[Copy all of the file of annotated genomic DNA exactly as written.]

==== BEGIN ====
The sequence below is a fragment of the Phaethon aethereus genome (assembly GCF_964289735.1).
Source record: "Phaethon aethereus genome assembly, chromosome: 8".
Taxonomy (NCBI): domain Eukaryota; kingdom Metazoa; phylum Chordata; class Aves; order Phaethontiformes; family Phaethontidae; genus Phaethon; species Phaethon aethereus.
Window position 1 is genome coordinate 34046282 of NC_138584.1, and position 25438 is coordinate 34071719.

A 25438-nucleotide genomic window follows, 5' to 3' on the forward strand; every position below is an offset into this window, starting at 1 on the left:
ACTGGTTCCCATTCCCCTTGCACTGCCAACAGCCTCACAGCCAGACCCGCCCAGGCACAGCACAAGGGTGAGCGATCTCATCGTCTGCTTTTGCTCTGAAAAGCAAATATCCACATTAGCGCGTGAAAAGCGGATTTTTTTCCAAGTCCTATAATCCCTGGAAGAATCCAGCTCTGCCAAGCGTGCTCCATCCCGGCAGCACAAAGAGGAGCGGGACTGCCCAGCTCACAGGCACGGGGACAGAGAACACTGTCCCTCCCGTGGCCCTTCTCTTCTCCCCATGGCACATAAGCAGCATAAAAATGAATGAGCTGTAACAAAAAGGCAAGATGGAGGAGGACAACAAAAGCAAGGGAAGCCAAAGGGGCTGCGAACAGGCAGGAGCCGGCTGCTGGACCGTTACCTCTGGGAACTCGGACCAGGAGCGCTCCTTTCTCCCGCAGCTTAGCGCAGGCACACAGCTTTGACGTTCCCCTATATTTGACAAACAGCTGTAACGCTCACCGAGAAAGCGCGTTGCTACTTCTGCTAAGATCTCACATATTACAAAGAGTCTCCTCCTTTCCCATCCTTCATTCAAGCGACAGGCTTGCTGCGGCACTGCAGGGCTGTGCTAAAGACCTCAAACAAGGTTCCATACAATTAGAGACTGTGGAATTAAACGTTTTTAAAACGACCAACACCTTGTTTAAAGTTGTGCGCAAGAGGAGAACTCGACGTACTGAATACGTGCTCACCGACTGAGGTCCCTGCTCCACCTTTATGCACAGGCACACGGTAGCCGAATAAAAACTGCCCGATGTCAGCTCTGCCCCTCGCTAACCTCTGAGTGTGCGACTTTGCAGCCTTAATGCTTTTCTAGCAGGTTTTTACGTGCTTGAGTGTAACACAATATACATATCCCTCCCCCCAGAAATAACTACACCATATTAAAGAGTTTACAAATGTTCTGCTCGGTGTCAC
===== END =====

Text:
The sequence below is a fragment of the Phaethon aethereus genome (assembly GCF_964289735.1).
Source record: "Phaethon aethereus genome assembly, chromosome: 8".
Taxonomy (NCBI): domain Eukaryota; kingdom Metazoa; phylum Chordata; class Aves; order Phaethontiformes; family Phaethontidae; genus Phaethon; species Phaethon aethereus.
Window position 1 is genome coordinate 34046282 of NC_138584.1, and position 25438 is coordinate 34071719.

A 25438-nucleotide genomic window follows, 5' to 3' on the forward strand; every position below is an offset into this window, starting at 1 on the left:
ACTGGTTCCCATTCCCCTTGCACTGCCAACAGCCTCACAGCCAGACCCGCCCAGGCACAGCACAAGGGTGAGCGATCTCATCGTCTGCTTTTGCTCTGAAAAGCAAATATCCACATTAGCGCGTGAAAAGCGGATTTTTTTCCAAGTCCTATAATCCCTGGAAGAATCCAGCTCTGCCAAGCGTGCTCCATCCCGGCAGCACAAAGAGGAGCGGGACTGCCCAGCTCACAGGCACGGGGACAGAGAACACTGTCCCTCCCGTGGCCCTTCTCTTCTCCCCATGGCACATAAGCAGCATAAAAATGAATGAGCTGTAACAAAAAGGCAAGATGGAGGAGGACAACAAAAGCAAGGGAAGCCAAAGGGGCTGCGAACAGGCAGGAGCCGGCTGCTGGACCGTTACCTCTGGGAACTCGGACCAGGAGCGCTCCTTTCTCCCGCAGCTTAGCGCAGGCACACAGCTTTGACGTTCCCCTATATTTGACAAACAGCTGTAACGCTCACCGAGAAAGCGCGTTGCTACTTCTGCTAAGATCTCACATATTACAAAGAGTCTCCTCCTTTCCCATCCTTCATTCAAGCGACAGGCTTGCTGCGGCACTGCAGGGCTGTGCTAAAGACCTCAAACAAGGTTCCATACAATTAGAGACTGTGGAATTAAACGTTTTTAAAACGACCAACACCTTGTTTAAAGTTGTGCGCAAGAGGAGAACTCGACGTACTGAATACGTGCTCACCGACTGAGGTCCCTGCTCCACCTTTATGCACAGGCACACGGTAGCCGAATAAAAACTGCCCGATGTCAGCTCTGCCCCTCGCTAACCTCTGAGTGTGCGACTTTGCAGCCTTAATGCTTTTCTAGCAGGTTTTTACGTGCTTGAGTGTAACACAATATACATATCCCTCCCCCCAGAAATAACTACACCATATTAAAGAGTTTACAAATGTTCTGCTCGGTGTCAC